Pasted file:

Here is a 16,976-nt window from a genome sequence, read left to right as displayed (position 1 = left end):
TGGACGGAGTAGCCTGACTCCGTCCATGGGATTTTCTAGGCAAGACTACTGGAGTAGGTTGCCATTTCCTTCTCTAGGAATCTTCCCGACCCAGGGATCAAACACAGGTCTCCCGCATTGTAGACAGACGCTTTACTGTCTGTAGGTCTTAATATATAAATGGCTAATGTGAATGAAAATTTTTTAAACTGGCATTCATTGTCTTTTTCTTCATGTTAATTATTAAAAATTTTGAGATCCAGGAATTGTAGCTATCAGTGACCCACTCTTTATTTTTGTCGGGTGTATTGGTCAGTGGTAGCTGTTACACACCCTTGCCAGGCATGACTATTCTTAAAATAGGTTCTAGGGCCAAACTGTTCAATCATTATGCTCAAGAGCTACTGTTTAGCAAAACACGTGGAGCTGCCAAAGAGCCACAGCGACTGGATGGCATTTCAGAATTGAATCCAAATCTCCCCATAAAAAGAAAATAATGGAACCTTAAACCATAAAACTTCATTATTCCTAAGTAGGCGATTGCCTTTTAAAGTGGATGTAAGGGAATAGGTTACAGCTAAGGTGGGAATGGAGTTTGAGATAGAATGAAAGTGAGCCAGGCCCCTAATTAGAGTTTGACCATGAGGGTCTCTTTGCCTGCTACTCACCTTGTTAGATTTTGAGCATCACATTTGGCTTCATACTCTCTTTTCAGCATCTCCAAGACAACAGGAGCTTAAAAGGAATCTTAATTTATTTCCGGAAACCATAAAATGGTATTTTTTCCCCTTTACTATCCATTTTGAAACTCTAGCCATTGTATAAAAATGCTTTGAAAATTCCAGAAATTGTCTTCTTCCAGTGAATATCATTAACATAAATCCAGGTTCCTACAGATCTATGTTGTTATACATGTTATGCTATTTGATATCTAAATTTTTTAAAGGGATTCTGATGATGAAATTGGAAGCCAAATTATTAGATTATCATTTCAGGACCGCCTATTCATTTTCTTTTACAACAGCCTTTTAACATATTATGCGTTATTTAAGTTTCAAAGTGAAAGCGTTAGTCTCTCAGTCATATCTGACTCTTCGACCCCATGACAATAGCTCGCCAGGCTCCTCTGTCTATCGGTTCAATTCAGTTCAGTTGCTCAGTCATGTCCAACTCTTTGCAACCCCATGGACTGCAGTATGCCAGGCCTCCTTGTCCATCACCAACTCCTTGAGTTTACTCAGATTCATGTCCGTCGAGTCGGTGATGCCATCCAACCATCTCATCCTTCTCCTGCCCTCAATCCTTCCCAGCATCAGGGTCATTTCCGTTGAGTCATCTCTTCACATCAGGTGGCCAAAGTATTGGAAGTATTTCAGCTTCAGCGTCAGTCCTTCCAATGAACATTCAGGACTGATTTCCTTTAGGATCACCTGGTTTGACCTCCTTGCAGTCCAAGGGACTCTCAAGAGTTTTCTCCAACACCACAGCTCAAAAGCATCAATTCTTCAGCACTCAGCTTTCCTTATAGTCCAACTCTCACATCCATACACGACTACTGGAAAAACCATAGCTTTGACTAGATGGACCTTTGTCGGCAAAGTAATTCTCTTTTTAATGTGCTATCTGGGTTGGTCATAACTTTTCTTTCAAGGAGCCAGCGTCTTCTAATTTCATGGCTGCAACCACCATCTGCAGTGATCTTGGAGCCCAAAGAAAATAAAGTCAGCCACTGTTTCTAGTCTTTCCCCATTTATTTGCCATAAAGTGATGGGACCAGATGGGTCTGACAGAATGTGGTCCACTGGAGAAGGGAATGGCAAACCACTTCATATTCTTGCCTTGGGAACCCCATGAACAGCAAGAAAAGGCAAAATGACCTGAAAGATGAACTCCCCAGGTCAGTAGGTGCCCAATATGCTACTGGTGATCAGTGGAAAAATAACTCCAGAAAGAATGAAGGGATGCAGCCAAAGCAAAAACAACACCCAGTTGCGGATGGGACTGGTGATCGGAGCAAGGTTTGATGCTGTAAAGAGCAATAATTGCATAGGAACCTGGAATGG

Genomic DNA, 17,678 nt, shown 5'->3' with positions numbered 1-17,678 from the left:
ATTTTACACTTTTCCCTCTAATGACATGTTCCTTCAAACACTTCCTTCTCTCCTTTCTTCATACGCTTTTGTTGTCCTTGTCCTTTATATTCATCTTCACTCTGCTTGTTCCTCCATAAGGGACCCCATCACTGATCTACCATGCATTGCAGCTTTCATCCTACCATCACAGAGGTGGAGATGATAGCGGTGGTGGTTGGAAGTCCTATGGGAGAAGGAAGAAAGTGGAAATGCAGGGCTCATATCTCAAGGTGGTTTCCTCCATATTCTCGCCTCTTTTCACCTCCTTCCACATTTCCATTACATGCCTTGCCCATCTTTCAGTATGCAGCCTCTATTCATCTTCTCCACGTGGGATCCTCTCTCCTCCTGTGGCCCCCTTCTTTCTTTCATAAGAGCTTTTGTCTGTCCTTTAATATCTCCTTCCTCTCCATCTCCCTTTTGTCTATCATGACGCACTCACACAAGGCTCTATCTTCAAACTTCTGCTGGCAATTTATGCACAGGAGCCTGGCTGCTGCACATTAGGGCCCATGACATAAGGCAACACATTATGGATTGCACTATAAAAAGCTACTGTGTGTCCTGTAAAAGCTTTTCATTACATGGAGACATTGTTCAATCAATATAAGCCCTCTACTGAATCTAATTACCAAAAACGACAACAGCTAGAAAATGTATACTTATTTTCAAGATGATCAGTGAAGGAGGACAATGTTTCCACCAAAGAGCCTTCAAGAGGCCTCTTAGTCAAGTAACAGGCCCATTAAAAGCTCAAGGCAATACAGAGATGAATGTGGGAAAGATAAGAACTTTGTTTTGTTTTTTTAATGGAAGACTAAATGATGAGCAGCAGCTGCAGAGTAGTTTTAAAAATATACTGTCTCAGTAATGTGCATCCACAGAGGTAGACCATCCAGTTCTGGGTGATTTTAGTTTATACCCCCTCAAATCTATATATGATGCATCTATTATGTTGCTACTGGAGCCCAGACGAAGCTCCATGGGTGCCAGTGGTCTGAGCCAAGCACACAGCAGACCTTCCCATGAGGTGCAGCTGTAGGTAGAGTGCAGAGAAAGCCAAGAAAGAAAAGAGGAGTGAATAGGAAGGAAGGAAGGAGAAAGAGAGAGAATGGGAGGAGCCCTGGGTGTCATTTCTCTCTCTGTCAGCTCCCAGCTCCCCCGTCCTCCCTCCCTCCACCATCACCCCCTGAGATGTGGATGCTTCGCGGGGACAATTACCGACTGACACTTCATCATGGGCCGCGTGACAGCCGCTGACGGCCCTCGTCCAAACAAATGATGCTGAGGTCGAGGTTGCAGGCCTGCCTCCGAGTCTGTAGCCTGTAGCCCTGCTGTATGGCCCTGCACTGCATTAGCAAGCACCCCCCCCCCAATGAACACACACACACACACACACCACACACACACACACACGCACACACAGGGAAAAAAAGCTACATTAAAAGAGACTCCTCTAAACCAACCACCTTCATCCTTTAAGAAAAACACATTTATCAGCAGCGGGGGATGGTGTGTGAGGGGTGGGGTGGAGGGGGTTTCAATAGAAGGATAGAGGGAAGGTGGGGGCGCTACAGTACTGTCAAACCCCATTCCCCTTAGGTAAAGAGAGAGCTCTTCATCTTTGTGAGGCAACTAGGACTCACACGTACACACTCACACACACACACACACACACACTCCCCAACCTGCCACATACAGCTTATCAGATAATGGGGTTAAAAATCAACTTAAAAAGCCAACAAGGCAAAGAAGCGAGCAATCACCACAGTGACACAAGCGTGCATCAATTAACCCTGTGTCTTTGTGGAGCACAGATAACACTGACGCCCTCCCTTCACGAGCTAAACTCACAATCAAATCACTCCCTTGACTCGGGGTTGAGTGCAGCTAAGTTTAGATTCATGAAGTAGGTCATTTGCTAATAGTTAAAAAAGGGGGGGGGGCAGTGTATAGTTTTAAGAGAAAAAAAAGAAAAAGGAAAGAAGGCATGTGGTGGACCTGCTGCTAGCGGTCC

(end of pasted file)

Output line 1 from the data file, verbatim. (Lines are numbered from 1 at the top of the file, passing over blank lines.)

Here is a 16,976-nt window from a genome sequence, read left to right as displayed (position 1 = left end):